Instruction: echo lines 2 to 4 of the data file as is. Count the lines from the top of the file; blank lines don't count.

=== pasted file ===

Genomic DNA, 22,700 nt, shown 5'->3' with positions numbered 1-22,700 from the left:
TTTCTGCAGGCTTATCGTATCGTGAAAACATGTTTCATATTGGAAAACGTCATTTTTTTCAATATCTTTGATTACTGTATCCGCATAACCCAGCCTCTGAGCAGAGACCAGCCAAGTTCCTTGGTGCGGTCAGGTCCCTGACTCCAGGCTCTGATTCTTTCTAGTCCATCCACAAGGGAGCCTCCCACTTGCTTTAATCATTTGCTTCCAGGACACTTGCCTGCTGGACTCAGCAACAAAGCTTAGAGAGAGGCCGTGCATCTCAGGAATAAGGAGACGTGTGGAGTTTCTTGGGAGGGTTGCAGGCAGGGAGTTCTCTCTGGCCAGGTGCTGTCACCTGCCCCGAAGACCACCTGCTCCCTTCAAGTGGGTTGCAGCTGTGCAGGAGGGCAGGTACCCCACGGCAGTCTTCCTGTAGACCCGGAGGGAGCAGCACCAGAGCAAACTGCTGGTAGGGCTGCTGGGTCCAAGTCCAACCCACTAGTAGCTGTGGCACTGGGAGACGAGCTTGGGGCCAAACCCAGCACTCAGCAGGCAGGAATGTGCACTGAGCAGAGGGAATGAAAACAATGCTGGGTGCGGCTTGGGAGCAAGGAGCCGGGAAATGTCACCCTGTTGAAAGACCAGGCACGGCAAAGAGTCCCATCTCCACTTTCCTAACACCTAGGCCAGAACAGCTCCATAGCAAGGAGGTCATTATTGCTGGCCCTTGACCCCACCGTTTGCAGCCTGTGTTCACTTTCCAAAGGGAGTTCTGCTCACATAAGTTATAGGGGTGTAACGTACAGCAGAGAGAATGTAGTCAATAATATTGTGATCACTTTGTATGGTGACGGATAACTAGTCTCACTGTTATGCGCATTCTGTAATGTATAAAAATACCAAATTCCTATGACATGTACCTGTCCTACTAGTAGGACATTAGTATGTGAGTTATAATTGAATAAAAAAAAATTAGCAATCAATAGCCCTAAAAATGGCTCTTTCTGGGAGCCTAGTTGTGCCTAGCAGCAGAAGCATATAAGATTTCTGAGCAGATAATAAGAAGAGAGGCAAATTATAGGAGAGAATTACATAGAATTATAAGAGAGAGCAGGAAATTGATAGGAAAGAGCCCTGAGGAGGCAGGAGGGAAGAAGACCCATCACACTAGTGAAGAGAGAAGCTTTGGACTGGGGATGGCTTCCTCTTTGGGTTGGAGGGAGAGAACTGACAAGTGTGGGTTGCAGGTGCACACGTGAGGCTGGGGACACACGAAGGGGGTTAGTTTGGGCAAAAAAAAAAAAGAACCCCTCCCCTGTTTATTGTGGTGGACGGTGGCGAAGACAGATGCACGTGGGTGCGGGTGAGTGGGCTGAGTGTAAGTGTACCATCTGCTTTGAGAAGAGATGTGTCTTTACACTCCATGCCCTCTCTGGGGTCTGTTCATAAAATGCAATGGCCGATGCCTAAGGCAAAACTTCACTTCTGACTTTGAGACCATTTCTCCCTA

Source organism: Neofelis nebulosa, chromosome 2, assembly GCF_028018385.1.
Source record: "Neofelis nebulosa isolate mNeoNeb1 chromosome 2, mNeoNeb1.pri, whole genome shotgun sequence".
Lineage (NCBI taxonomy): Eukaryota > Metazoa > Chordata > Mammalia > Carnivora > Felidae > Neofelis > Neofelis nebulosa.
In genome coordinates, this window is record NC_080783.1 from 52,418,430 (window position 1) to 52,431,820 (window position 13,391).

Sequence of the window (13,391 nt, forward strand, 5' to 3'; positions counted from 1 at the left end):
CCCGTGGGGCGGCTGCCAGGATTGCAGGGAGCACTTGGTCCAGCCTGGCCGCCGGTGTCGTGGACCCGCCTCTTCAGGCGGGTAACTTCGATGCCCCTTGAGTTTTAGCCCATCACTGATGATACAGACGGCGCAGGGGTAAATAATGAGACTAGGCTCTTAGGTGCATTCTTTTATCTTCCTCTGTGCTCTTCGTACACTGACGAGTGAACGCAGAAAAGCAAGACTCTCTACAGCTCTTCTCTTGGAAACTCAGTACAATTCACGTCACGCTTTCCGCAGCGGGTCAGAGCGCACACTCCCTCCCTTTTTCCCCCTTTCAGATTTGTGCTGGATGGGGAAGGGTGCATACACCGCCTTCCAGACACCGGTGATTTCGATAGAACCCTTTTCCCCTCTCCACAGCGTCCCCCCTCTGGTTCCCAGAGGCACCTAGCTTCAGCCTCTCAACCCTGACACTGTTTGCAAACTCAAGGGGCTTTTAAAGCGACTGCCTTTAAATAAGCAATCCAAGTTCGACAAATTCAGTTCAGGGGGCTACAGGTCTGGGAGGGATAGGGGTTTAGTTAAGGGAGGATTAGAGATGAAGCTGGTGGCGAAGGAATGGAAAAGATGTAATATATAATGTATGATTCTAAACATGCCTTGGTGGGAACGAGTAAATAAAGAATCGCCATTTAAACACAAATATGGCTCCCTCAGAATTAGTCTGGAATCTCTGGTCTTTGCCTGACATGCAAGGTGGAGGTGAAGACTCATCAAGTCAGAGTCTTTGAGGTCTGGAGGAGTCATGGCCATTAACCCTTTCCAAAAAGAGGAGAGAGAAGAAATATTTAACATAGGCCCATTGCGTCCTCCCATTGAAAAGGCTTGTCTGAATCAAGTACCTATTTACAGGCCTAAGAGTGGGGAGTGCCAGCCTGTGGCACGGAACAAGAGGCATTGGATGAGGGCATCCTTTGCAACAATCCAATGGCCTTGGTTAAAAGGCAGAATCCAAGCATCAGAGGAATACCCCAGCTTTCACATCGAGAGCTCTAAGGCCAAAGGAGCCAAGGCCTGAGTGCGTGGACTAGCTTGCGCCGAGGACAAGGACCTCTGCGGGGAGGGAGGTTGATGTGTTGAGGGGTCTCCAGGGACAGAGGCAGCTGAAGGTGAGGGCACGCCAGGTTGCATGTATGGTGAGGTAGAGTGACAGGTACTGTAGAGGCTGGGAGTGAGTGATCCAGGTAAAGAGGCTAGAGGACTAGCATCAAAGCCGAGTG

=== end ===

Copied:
TTTCTGCAGGCTTATCGTATCGTGAAAACATGTTTCATATTGGAAAACGTCATTTTTTTCAATATCTTTGATTACTGTATCCGCATAACCCAGCCTCTGAGCAGAGACCAGCCAAGTTCCTTGGTGCGGTCAGGTCCCTGACTCCAGGCTCTGATTCTTTCTAGTCCATCCACAAGGGAGCCTCCCACTTGCTTTAATCATTTGCTTCCAGGACACTTGCCTGCTGGACTCAGCAACAAAGCTTAGAGAGAGGCCGTGCATCTCAGGAATAAGGAGACGTGTGGAGTTTCTTGGGAGGGTTGCAGGCAGGGAGTTCTCTCTGGCCAGGTGCTGTCACCTGCCCCGAAGACCACCTGCTCCCTTCAAGTGGGTTGCAGCTGTGCAGGAGGGCAGGTACCCCACGGCAGTCTTCCTGTAGACCCGGAGGGAGCAGCACCAGAGCAAACTGCTGGTAGGGCTGCTGGGTCCAAGTCCAACCCACTAGTAGCTGTGGCACTGGGAGACGAGCTTGGGGCCAAACCCAGCACTCAGCAGGCAGGAATGTGCACTGAGCAGAGGGAATGAAAACAATGCTGGGTGCGGCTTGGGAGCAAGGAGCCGGGAAATGTCACCCTGTTGAAAGACCAGGCACGGCAAAGAGTCCCATCTCCACTTTCCTAACACCTAGGCCAGAACAGCTCCATAGCAAGGAGGTCATTATTGCTGGCCCTTGACCCCACCGTTTGCAGCCTGTGTTCACTTTCCAAAGGGAGTTCTGCTCACATAAGTTATAGGGGTGTAACGTACAGCAGAGAGAATGTAGTCAATAATATTGTGATCACTTTGTATGGTGACGGATAACTAGTCTCACTGTTATGCGCATTCTGTAATGTATAAAAATACCAAATTCCTATGACATGTACCTGTCCTACTAGTAGGACATTAGTATGTGAGTTATAATTGAATAAAAAAAAATTAGCAATCAATAGCCCTAAAAATGGCTCTTTCTGGGAGCCTAGTTGTGCCTAGCAGCAGAAGCATATAAGATTTCTGAGCAGATAATAAGAAGAGAGGCAAATTATAGGAGAGAATTACATAGAATTATAAGAGAGAGCAGGAAATTGATAGGAAAGAGCCCTGAGGAGGCAGGAGGGAAGAAGACCCATCACACTAGTGAAGAGAGAAGCTTTGGACTGGGGATGGCTTCCTCTTTGGGTTGGAGGGAGAGAACTGACAAGTGTGGGTTGCAGGTGCACACGTGAGGCTGGGGACACACGAAGGGGGTTAGTTTGGGCAAAAAAAAAAAAGAACCCCTCCCCTGTTTATTGTGGTGGACGGTGGCGAAGACAGATGCACGTGGGTGCGGGTGAGTGGGCTGAGTGTAAGTGTACCATCTGCTTTGAGAAGAGATGTGTCTTTACACTCCATGCCCTCTCTGGGGTCTGTTCATAAAATGCAATGGCCGATGCCTAAGGCAAAACTTCACTTCTGACTTTGAGACCATTTCTCCCTA

Source organism: Neofelis nebulosa, chromosome 2, assembly GCF_028018385.1.
Source record: "Neofelis nebulosa isolate mNeoNeb1 chromosome 2, mNeoNeb1.pri, whole genome shotgun sequence".